A few notes on managing passwords and Lithium-ion batteries

We use passwords and Lithium-ion batteries (the batteries that power whichever device you are reading this on) a fair bit. I went on a best-practice gathering mission the other day on both. And here’s what I found –

Passwords – Lifehacker resource
– Use Lastpass or KeePass to create random passwords (available as extensions on chrome)
– Don’t use a password formula – e.g. Password123 – unless absolutely necessary

Suggested approach (based on reading suggestions across a few blogs)
Step 1: Use a password manager (i.e. lastpass) with a secure master password
Step 2: Create 2 tiers of applications – critical and non critical. For critical, set difficult passwords and ensure two-factor authentication is turned on.
Examples of critical applications
1. Email
2. Storage – Crash plan + Dropbox
3. Payments and credit card accounts – Amazon, iTunes, PayPal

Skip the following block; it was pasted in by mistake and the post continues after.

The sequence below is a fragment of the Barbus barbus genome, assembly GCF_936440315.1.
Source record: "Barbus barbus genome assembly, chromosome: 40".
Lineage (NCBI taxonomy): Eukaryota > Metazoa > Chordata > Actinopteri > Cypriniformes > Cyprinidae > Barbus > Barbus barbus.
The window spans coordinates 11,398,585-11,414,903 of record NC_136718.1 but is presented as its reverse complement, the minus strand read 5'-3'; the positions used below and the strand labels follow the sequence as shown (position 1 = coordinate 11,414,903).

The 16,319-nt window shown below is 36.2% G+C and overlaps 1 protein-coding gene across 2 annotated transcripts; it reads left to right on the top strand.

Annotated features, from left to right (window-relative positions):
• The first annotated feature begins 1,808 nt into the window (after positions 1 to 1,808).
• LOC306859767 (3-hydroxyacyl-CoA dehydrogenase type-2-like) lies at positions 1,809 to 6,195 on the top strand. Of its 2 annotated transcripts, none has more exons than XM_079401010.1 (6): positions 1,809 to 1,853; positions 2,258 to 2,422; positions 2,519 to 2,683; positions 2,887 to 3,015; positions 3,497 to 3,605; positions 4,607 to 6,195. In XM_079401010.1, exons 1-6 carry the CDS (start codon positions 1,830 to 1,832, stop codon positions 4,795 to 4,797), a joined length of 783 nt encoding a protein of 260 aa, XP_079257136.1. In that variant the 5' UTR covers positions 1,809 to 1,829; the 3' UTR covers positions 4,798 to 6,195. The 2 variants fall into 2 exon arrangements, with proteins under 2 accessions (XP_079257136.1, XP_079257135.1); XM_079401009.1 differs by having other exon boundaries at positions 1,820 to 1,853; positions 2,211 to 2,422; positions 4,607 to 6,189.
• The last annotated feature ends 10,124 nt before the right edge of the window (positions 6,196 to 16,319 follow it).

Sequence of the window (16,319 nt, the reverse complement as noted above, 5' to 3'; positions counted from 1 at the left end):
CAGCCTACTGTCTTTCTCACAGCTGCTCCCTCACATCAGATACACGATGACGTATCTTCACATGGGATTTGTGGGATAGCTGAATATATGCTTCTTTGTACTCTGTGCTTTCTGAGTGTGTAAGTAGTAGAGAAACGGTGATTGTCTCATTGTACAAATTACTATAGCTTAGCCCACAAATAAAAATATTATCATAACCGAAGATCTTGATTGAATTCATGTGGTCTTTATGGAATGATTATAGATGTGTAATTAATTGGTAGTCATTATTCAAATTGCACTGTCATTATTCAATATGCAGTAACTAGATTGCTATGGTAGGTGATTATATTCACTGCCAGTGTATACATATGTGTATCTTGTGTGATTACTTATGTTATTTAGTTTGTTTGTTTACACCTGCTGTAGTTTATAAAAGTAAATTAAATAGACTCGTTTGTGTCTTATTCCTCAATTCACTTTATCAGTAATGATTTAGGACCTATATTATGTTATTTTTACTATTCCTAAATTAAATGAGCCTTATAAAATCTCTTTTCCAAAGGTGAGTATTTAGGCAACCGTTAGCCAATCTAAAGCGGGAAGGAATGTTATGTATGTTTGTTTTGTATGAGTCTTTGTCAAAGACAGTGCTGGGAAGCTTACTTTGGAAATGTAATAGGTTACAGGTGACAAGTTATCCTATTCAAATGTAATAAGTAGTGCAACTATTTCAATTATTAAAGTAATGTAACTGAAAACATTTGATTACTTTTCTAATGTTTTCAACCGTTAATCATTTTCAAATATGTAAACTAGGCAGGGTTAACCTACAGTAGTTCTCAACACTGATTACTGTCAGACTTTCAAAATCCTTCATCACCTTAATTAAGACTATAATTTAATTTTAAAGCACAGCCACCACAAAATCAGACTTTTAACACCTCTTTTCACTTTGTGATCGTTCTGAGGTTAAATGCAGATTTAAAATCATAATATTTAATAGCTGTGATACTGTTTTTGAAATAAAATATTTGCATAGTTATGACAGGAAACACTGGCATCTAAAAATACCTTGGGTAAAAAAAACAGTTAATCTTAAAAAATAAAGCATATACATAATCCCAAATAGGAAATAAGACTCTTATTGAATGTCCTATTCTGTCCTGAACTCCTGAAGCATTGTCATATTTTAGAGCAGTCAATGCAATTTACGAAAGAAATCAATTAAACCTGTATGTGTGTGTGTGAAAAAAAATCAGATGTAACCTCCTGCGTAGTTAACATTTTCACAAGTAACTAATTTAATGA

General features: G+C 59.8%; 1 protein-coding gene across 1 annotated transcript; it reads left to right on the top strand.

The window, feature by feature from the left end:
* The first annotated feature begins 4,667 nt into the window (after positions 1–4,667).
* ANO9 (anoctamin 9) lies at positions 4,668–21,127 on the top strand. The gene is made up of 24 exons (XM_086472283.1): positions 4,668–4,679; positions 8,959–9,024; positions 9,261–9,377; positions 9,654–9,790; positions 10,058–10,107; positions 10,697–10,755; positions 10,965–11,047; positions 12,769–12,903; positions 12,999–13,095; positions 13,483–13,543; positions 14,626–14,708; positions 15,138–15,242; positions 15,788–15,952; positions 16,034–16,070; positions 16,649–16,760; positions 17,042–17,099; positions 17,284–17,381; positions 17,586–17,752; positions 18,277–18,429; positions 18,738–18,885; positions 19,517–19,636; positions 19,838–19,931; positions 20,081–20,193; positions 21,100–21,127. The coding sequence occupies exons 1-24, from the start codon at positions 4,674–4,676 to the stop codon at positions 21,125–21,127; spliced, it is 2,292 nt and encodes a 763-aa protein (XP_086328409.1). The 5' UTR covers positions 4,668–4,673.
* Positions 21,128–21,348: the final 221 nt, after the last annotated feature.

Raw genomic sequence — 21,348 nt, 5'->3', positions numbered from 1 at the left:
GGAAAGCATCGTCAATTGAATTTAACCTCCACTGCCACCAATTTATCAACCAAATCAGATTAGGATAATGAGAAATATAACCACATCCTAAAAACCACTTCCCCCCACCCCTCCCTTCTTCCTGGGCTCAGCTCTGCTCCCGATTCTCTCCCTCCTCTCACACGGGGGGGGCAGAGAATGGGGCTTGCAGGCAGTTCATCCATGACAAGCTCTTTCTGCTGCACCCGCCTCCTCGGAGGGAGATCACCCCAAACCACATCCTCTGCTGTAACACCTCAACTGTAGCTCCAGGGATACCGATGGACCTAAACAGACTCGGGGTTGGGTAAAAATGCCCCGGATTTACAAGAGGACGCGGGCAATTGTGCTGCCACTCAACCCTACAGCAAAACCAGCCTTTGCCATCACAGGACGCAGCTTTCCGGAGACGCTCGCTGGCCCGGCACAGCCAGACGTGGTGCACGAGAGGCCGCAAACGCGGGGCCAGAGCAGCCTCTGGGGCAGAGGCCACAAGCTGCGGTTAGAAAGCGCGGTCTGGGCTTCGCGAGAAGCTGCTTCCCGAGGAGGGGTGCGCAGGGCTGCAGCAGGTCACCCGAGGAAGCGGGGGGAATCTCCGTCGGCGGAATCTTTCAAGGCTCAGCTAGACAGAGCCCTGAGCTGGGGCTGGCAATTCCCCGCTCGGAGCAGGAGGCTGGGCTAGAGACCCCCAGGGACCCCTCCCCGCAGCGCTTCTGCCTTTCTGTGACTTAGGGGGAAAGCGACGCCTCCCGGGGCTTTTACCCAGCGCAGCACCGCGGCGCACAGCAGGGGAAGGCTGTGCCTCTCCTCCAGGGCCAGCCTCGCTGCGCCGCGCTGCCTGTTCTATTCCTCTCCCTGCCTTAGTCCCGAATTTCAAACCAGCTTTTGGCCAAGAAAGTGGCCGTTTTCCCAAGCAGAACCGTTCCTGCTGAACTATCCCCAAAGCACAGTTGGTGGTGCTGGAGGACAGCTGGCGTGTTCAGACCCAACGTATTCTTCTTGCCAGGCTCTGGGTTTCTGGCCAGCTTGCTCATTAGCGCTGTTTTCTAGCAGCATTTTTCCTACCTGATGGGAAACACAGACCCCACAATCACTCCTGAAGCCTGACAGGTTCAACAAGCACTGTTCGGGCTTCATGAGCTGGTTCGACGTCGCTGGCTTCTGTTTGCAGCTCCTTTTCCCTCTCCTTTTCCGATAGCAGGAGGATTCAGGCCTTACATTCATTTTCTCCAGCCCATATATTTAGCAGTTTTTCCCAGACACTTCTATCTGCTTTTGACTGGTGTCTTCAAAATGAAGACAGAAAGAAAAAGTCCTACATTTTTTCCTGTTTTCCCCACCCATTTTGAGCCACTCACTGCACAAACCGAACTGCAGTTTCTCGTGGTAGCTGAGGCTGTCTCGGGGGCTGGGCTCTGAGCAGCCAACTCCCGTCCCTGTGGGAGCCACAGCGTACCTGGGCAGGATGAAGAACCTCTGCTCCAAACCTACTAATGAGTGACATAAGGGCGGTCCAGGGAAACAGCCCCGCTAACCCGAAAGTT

4. Bank accounts
5. Social – Facebook + Twitter+ Tumblr + Linkedin
6. Any others For all others, just use a couple of generic passwords you will remember in case Lastpass isn’t at hand. They probably don’t matter that much anyway.

Lithium-ion batteries – Lifehacker resource
– Don’t worry about discharging the battery completely – just do it once a month (Old Nickel based batteries needed this. Li batteries don’t)
– Shallow discharges and charges or charging from 40%-80% are seen as ideal to prolong battery life and are much better than discharging to 0% and recharging to 100%
– One charge cycle is when you use the FULL 100% – so 40% + 40% + 20% discharge is just 1 cycle. Discharging to 50% results in optimum charge cycle usage
– If you plan on storing a battery away for a long time (e.g. your laptop’s), discharge to about 50% and keep in a cool place
– Always use the correct charger
– Don’t leave the battery plugged on overnight – causes overheating.

Hope this helps!

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